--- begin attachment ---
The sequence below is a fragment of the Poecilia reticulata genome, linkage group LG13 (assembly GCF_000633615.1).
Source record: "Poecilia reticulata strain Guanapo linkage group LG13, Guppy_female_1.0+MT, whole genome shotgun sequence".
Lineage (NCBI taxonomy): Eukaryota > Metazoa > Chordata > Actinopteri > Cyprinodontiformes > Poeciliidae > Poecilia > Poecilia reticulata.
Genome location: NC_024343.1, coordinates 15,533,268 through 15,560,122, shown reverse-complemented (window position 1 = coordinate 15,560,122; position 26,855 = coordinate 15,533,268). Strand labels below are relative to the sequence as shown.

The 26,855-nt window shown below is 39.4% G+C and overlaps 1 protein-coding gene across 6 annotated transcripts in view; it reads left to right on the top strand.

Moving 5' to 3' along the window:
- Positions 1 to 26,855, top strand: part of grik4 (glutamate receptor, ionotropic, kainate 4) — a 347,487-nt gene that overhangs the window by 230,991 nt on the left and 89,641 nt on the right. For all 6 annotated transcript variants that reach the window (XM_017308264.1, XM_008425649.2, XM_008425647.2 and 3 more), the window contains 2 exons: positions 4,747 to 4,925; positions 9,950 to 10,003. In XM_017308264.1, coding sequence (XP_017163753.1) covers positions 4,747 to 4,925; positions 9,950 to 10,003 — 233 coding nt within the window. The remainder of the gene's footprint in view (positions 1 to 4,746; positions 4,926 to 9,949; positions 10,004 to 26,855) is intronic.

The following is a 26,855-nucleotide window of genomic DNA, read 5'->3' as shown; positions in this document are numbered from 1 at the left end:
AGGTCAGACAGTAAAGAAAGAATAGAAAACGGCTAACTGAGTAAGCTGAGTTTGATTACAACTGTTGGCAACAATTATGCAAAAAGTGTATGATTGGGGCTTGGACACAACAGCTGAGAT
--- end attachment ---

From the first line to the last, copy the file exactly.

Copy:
The sequence below is a fragment of the Poecilia reticulata genome, linkage group LG13 (assembly GCF_000633615.1).
Source record: "Poecilia reticulata strain Guanapo linkage group LG13, Guppy_female_1.0+MT, whole genome shotgun sequence".
Lineage (NCBI taxonomy): Eukaryota > Metazoa > Chordata > Actinopteri > Cyprinodontiformes > Poeciliidae > Poecilia > Poecilia reticulata.
Genome location: NC_024343.1, coordinates 15,533,268 through 15,560,122, shown reverse-complemented (window position 1 = coordinate 15,560,122; position 26,855 = coordinate 15,533,268). Strand labels below are relative to the sequence as shown.

The 26,855-nt window shown below is 39.4% G+C and overlaps 1 protein-coding gene across 6 annotated transcripts in view; it reads left to right on the top strand.

Moving 5' to 3' along the window:
- Positions 1 to 26,855, top strand: part of grik4 (glutamate receptor, ionotropic, kainate 4) — a 347,487-nt gene that overhangs the window by 230,991 nt on the left and 89,641 nt on the right. For all 6 annotated transcript variants that reach the window (XM_017308264.1, XM_008425649.2, XM_008425647.2 and 3 more), the window contains 2 exons: positions 4,747 to 4,925; positions 9,950 to 10,003. In XM_017308264.1, coding sequence (XP_017163753.1) covers positions 4,747 to 4,925; positions 9,950 to 10,003 — 233 coding nt within the window. The remainder of the gene's footprint in view (positions 1 to 4,746; positions 4,926 to 9,949; positions 10,004 to 26,855) is intronic.

The following is a 26,855-nucleotide window of genomic DNA, read 5'->3' as shown; positions in this document are numbered from 1 at the left end:
AGGTCAGACAGTAAAGAAAGAATAGAAAACGGCTAACTGAGTAAGCTGAGTTTGATTACAACTGTTGGCAACAATTATGCAAAAAGTGTATGATTGGGGCTTGGACACAACAGCTGAGAT